So, how do you know what your soil pH is? The best method is to use a pH meter. pH pens are very inexpensive and give very accurate readings. You can also get a ballpark figure by measuring the pH of the water (leachate) that drains from the bottom of your pot. Collect the leachate and then use the pH strips for aquarium or pool to find out if your pH is in the target range. It is much better to have an actual pH meter that, if used on a routine basis, can show changes in the soil pH which then allows you to prevent a problem rather than treat it. This can also make for a great class project.

Mum Primer:

For those of you growing mums, your rooted cuttings should be arriving this month.  Here are just a few quick pointers to get the most out of your crop.  Remember that if things have gone well for you with past crops, please don’t shift and do anything drastically different because of something I mention here.

  • Plant liners immediately upon receiving.  For largest plants, schedule them to arrive the first two weeks of June.
  • Use a bark mix or one that has a coarse peat moss and is very porous.  Porosity and air to the roots is important.  The soil needs to both hold water and drain well.
  • Growing mums outdoors is best.  If you see stress or slight burning of the leaves after planting they’ll quickly cover up with new foliage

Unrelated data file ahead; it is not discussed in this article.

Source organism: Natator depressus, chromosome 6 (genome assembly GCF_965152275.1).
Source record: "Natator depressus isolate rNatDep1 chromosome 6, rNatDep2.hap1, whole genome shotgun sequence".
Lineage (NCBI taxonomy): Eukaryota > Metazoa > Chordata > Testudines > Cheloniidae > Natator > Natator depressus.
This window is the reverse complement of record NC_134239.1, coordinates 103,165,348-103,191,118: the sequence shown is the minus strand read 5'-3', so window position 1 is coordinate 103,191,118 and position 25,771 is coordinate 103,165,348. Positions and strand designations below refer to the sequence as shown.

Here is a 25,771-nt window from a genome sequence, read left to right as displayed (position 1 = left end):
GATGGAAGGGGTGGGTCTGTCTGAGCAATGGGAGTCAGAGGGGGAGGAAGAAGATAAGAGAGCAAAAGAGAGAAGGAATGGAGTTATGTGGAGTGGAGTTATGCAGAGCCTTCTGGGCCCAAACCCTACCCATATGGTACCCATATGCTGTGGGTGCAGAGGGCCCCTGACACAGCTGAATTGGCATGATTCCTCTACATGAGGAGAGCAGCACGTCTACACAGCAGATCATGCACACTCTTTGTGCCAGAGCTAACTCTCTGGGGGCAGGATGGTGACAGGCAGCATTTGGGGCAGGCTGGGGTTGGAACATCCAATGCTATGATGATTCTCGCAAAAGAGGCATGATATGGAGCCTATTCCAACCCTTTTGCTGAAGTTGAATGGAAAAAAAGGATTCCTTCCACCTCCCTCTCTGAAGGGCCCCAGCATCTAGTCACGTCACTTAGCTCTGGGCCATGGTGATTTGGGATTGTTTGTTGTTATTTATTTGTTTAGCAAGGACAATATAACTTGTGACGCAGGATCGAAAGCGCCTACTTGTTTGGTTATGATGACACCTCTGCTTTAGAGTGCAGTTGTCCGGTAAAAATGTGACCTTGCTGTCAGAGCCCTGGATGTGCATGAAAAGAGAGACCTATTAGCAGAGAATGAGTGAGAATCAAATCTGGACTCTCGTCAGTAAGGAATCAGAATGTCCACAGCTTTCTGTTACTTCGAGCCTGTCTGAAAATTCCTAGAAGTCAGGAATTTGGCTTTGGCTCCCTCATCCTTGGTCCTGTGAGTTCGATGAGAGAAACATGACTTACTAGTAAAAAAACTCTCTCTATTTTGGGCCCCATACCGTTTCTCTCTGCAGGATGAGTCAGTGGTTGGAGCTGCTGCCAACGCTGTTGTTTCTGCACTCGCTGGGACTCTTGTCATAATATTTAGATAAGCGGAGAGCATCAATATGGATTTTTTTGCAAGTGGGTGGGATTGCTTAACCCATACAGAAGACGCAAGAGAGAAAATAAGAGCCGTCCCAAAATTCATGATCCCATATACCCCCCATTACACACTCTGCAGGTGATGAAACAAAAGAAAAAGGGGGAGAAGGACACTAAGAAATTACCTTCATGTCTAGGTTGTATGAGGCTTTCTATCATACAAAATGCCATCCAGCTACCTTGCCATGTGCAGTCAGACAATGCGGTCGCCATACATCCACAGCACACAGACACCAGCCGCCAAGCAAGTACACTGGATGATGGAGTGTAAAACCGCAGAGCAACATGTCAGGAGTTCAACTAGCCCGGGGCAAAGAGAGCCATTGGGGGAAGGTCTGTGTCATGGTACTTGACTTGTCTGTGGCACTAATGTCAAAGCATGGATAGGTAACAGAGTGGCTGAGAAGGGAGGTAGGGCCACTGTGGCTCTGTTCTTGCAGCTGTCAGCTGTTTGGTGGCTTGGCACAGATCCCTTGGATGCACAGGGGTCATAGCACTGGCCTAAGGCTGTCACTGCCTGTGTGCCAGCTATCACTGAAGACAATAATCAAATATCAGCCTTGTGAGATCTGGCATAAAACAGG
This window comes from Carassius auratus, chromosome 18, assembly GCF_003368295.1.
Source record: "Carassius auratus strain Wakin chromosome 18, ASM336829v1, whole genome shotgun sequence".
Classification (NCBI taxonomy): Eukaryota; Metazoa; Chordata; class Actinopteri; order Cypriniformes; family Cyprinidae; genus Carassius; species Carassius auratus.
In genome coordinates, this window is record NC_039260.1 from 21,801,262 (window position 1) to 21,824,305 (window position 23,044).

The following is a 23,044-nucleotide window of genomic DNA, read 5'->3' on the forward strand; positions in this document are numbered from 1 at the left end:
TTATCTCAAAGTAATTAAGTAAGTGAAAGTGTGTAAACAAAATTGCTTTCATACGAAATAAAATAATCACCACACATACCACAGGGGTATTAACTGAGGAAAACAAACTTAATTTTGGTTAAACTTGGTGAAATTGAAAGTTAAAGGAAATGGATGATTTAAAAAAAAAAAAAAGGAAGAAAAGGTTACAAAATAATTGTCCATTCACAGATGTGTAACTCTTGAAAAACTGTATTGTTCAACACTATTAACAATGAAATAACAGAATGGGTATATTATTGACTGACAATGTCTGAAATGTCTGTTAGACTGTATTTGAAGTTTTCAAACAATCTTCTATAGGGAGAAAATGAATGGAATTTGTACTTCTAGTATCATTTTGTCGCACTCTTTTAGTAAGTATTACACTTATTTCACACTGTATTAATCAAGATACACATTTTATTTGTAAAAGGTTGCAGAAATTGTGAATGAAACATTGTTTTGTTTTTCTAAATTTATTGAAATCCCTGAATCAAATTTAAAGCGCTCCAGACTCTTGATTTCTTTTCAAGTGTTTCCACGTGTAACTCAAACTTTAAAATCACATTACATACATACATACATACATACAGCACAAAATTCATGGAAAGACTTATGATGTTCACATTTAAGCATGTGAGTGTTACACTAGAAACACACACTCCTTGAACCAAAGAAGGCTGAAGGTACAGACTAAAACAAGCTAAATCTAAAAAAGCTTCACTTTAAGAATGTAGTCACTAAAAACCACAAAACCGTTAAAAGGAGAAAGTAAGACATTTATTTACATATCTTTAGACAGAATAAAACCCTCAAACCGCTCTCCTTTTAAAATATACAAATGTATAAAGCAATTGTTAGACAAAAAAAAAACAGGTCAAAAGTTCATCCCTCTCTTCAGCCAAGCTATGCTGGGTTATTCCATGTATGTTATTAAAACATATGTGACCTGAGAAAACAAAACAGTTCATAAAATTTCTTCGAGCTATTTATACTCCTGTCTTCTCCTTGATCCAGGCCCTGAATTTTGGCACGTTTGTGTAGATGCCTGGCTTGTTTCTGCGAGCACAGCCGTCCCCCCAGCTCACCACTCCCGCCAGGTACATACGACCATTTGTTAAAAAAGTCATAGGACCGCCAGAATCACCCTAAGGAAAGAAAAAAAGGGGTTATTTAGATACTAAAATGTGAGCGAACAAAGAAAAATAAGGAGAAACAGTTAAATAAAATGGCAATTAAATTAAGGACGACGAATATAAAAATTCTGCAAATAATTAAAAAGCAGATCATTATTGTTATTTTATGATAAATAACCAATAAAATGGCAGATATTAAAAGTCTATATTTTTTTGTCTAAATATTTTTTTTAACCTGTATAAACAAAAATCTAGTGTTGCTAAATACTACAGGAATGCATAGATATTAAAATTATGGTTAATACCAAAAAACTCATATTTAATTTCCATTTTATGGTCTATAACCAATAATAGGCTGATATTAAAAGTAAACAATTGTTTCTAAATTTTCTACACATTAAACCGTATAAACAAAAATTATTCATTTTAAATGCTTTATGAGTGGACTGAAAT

• Fertilize immediately and with each irrigation after planting.  Mums are heavy feeders.  Use 20-10-20 early in crop.  You can finish with this formulation or you can switch to a 22-5-16 Mum Feed later in crop which hardens off the crop prior to sale and keeps the necessary iron and other micronutrients available to the crop even if the pH rises during the crop cycle. 
  • Keep feeding throughout crop with each irrigation if at all possible.
  • Avoid using sprinklers.  Drip irrigation is best to prevent foliar diseases from developing.
  • Never let mums dry out or wilt.  This stress will weaken them, risking stem breakage later in the crop.  This stress can also cause premature buds and flowering.
  • Most mums today don’t require pinching.  For them to do their best they need to be pushed with heavy fertilization to promote lateral branching leading eventually to a well-rounded finished plant.  Your fertilizer protocol in the early half of the crop will help determine the final size of your crop.
  • Be vigilant and watch for caterpillars and aphids.  Marathon is a good systemic preventative for both.

If you’re doing something different in your greenhouse than is shared above and all is going well, please don’t change. Perhaps modify, experiment and consider but be cautious before changing a good thing. Successful growing is the result of many, many variables. Some we have control over and some we don’t. The above is only meant as a guide or checklist prior to the upcoming growing season.

If you need help or elaboration on any of the above topics, please feel free to contact us. If you need a source for or advice on annuals, perennials, pH or EC meters, soil or anything else, I can help you with that as well.

Happy Growing!

Mike Hellmann
Plants and Cuttings Manager